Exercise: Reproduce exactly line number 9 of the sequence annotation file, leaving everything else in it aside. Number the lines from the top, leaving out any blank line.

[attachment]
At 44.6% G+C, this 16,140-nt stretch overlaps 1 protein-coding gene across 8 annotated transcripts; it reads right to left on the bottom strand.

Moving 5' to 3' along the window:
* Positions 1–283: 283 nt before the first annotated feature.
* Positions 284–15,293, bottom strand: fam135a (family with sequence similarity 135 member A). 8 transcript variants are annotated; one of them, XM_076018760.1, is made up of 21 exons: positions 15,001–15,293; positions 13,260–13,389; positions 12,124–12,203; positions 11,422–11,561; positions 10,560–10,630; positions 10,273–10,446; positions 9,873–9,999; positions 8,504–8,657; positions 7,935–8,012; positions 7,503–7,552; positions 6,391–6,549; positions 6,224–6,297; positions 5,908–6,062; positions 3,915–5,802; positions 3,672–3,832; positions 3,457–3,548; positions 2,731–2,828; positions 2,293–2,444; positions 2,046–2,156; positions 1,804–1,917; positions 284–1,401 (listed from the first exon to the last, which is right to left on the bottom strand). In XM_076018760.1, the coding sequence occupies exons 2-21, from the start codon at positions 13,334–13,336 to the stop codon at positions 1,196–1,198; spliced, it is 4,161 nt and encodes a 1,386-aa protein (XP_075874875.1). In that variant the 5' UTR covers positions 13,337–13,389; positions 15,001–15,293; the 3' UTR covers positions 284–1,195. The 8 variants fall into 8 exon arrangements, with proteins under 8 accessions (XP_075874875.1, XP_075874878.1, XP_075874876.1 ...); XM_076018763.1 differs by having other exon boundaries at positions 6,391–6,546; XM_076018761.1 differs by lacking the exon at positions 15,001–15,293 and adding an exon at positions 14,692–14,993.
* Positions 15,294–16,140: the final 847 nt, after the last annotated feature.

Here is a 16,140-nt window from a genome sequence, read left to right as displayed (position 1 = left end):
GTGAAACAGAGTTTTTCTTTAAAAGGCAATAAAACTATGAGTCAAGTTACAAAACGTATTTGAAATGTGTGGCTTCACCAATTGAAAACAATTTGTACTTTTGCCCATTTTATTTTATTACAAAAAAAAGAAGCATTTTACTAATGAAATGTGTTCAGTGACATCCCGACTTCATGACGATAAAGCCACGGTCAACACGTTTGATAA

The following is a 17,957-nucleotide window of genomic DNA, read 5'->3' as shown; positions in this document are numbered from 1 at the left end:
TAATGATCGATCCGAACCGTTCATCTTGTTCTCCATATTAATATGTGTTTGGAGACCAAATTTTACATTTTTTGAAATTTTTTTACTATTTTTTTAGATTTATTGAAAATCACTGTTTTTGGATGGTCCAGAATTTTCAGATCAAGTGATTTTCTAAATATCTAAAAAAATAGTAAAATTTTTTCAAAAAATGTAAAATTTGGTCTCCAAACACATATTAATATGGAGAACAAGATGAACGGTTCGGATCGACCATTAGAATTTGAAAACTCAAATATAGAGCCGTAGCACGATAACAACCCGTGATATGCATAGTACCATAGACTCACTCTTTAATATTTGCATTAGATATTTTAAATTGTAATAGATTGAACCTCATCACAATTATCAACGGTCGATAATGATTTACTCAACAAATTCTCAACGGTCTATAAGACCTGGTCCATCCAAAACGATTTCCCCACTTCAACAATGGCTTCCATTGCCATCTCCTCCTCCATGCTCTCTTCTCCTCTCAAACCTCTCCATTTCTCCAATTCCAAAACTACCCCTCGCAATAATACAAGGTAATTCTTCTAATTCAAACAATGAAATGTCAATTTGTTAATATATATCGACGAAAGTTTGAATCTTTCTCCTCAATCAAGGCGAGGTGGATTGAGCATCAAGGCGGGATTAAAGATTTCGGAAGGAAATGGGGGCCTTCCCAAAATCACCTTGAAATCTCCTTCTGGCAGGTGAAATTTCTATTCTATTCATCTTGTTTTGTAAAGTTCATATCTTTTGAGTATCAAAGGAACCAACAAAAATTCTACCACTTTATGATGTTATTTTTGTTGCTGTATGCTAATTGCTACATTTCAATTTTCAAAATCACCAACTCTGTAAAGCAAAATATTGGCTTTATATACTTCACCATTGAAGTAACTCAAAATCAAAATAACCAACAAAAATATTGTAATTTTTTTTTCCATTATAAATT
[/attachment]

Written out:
TAATGATCGATCCGAACCGTTCATCTTGTTCTCCATATTAATATGTGTTTGGAGACCAAATTTTACATTTTTTGAAATTTTTTTACTATTTTTTTAGATTTATTGAAAATCACTGTTTTTGGATGGTCCAGAATTTTCAGATCAAGTGATTTTCTAAATATCTAAAAAAATAGTAAAATTTTTTCAAAAAATGTAAAATTTGGTCTCCAAACACATATTAATATGGAGAACAAGATGAACGGTTCGGATCGACCATTAGAATTTGAAAACTCAAATATAGAGCCGTAGCACGATAACAACCCGTGATATGCATAGTACCATAGACTCACTCTTTAATATTTGCATTAGATATTTTAAATTGTAATAGATTGAACCTCATCACAATTATCAACGGTCGATAATGATTTACTCAACAAATTCTCAACGGTCTATAAGACCTGGTCCATCCAAAACGATTTCCCCACTTCAACAATGGCTTCCATTGCCATCTCCTCCTCCATGCTCTCTTCTCCTCTCAAACCTCTCCATTTCTCCAATTCCAAAACTACCCCTCGCAATAATACAAGGTAATTCTTCTAATTCAAACAATGAAATGTCAATTTGTTAATATATATCGACGAAAGTTTGAATCTTTCTCCTCAATCAAGGCGAGGTGGATTGAGCATCAAGGCGGGATTAAAGATTTCGGAAGGAAATGGGGGCCTTCCCAAAATCACCTTGAAATCTCCTTCTGGCAGGTGAAATTTCTATTCTATTCATCTTGTTTTGTAAAGTTCATATCTTTTGAGTATCAAAGGAACCAACAAAAATTCTACCACTTTATGATGTTATTTTTGTTGCTGTATGCTAATTGCTACATTTCAATTTTCAAAATCACCAACTCTGTAAAGCAAAATATTGGCTTTATATACTTCACCATTGAAGTAACTCAAAATCAAAATAACCAACAAAAATATTGTAATTTTTTTTTCCATTATAAATT